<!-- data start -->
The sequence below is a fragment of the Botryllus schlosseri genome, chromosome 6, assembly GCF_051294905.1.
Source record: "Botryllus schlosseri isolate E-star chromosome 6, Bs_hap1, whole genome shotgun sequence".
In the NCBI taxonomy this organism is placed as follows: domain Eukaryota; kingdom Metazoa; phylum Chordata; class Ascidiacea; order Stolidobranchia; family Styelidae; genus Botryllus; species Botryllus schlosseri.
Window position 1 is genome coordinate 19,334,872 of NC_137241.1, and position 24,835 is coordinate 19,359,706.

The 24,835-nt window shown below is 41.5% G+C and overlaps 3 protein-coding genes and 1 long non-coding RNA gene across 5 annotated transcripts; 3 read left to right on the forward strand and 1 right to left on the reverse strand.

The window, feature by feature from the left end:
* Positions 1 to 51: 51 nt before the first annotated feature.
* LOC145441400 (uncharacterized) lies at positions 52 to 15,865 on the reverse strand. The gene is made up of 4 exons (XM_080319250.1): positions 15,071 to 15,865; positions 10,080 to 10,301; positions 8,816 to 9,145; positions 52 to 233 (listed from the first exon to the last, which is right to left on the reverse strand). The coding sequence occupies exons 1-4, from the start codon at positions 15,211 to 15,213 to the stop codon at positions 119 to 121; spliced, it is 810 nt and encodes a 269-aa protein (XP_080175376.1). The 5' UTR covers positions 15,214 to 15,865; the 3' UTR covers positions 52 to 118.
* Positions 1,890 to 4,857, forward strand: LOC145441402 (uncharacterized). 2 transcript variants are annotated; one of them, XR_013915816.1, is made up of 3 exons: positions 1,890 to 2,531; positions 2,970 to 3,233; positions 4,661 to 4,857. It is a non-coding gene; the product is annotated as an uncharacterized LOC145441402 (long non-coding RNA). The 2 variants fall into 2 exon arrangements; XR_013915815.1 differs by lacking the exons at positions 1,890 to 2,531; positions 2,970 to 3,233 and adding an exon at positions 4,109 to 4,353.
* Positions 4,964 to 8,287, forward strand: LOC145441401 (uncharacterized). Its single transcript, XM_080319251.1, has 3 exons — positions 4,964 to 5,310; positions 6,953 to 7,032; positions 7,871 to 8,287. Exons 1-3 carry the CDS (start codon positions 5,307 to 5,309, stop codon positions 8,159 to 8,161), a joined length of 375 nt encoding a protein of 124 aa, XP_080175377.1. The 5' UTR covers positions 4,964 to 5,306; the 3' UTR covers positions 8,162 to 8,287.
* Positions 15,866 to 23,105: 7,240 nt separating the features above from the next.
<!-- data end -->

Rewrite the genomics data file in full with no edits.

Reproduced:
The sequence below is a fragment of the Botryllus schlosseri genome, chromosome 6, assembly GCF_051294905.1.
Source record: "Botryllus schlosseri isolate E-star chromosome 6, Bs_hap1, whole genome shotgun sequence".
In the NCBI taxonomy this organism is placed as follows: domain Eukaryota; kingdom Metazoa; phylum Chordata; class Ascidiacea; order Stolidobranchia; family Styelidae; genus Botryllus; species Botryllus schlosseri.
Window position 1 is genome coordinate 19,334,872 of NC_137241.1, and position 24,835 is coordinate 19,359,706.

The 24,835-nt window shown below is 41.5% G+C and overlaps 3 protein-coding genes and 1 long non-coding RNA gene across 5 annotated transcripts; 3 read left to right on the forward strand and 1 right to left on the reverse strand.

The window, feature by feature from the left end:
* Positions 1 to 51: 51 nt before the first annotated feature.
* LOC145441400 (uncharacterized) lies at positions 52 to 15,865 on the reverse strand. The gene is made up of 4 exons (XM_080319250.1): positions 15,071 to 15,865; positions 10,080 to 10,301; positions 8,816 to 9,145; positions 52 to 233 (listed from the first exon to the last, which is right to left on the reverse strand). The coding sequence occupies exons 1-4, from the start codon at positions 15,211 to 15,213 to the stop codon at positions 119 to 121; spliced, it is 810 nt and encodes a 269-aa protein (XP_080175376.1). The 5' UTR covers positions 15,214 to 15,865; the 3' UTR covers positions 52 to 118.
* Positions 1,890 to 4,857, forward strand: LOC145441402 (uncharacterized). 2 transcript variants are annotated; one of them, XR_013915816.1, is made up of 3 exons: positions 1,890 to 2,531; positions 2,970 to 3,233; positions 4,661 to 4,857. It is a non-coding gene; the product is annotated as an uncharacterized LOC145441402 (long non-coding RNA). The 2 variants fall into 2 exon arrangements; XR_013915815.1 differs by lacking the exons at positions 1,890 to 2,531; positions 2,970 to 3,233 and adding an exon at positions 4,109 to 4,353.
* Positions 4,964 to 8,287, forward strand: LOC145441401 (uncharacterized). Its single transcript, XM_080319251.1, has 3 exons — positions 4,964 to 5,310; positions 6,953 to 7,032; positions 7,871 to 8,287. Exons 1-3 carry the CDS (start codon positions 5,307 to 5,309, stop codon positions 8,159 to 8,161), a joined length of 375 nt encoding a protein of 124 aa, XP_080175377.1. The 5' UTR covers positions 4,964 to 5,306; the 3' UTR covers positions 8,162 to 8,287.
* Positions 15,866 to 23,105: 7,240 nt separating the features above from the next.